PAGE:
Business Card Design Ideas
Being More Creative
We’re going to show you some examples of good business card designs to help you visualize how they could be done. We’ll discuss each card to make it clearer to understand what we like and what makes it effective.
Gordon’s card has lots of white space, which makes it inviting to read. The bar on the left side serves as a visual anchor to draw the reader’s eyes back to the beginning of each line.
On his card, Gordon’s name is bold, clear and at the top. He’s added that he holds an MBA, which should elevate him in the eyes of potential employers.
Just below his name, he states his professional role – International Business Development Executive.
He’s used a simple graphic device (the arrow) that suggests growth, which is how he contributes to his employers.
Below the graphic device are a series of attributes. “Building Teams” shows leadership. “Inspiring Excellence” suggests engagement. “Generating Results” show bottom line orientation as well as success.
At the bottom, Gordon has his contact information – physical location as well as his email address.
About the only thing we see missing is his LinkedIn profile.
Now, let’s take a look at my own card.
I took three different stock photos and combined and manipulated them to have the image of an open door. The image fades to the left so the text doesn’t have to fight with the graphic elements so much.
Apart from that, you’ll see similar treatment to Gordon Drake’s card: the name is dominant, I added my professional designation and MBA, contact information is complete.
You’ll see I added my LinkedIn profile, which I personalized, so people can easily find my profile on LinkedIn.
On the reverse side, I incorporated two QR codes. One is a link to my LinkedIn profile; the other is a link to my VideoBIO.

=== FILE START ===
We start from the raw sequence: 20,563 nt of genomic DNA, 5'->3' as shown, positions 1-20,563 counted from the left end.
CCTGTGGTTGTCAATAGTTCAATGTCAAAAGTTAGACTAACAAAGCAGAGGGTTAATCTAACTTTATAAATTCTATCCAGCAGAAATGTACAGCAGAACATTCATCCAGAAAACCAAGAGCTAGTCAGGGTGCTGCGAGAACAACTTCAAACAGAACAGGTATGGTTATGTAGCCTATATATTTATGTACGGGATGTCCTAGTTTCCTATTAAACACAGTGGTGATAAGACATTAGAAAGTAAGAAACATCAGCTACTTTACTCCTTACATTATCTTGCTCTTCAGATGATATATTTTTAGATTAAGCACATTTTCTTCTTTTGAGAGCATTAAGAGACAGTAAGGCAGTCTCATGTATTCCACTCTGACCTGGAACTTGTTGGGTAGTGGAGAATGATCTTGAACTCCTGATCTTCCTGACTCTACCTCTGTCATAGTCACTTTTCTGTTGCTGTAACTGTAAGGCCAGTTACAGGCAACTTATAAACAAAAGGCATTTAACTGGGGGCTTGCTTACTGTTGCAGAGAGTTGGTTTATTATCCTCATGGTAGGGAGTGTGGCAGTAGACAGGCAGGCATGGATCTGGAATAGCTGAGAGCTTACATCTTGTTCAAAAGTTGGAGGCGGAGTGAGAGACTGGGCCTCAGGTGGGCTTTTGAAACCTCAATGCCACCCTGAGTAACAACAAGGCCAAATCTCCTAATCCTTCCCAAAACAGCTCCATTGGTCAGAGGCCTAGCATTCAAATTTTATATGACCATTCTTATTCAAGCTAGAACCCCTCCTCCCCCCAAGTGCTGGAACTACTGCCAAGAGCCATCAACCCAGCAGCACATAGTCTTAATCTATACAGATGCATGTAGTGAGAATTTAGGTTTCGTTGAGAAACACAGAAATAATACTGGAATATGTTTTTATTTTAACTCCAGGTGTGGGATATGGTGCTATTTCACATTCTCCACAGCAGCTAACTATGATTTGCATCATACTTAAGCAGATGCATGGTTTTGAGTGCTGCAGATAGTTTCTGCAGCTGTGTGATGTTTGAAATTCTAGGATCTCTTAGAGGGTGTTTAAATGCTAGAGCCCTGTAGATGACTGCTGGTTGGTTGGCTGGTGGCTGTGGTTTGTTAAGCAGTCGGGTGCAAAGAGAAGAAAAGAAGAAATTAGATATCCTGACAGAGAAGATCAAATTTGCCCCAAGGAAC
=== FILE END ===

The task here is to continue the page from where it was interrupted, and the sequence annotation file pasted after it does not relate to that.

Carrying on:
I added the QR codes for a couple of reasons. First, QR codes signify a comfort level with new technologies. In the case of the VideoBIO code, it enables a link to a video that someone can view on a smartphone or other device, so it dramatically expands the amount of information about me that can be carried on the card. The LinkedIn QR code allows someone to view my profile to learn more about my background – again more information than the card was originally intended to carry. Lastly, not many cards have QR codes on them, so it helps my card stand out from all the others.
The last example is from another fictitious person, John Smith.
The red and black graphic device at the bottom of the card is visually stimulating. John has cleverly tied his name to the visual theme by using the red for his first name and the black for his second name.
He’s positioned himself as a “marketing expert” just below his name. In the sidebar to the right of his name, he’s even listed his specialties, where he also has phone and email addresses. There’s also a link to his personal website.
You’ll note there’s no mailing address or LinkedIn profile shown. He could do this on the back panel, if he wanted. However, I also chose this to illustrate how a female job seeker could have a striking business card without disclosing a home address.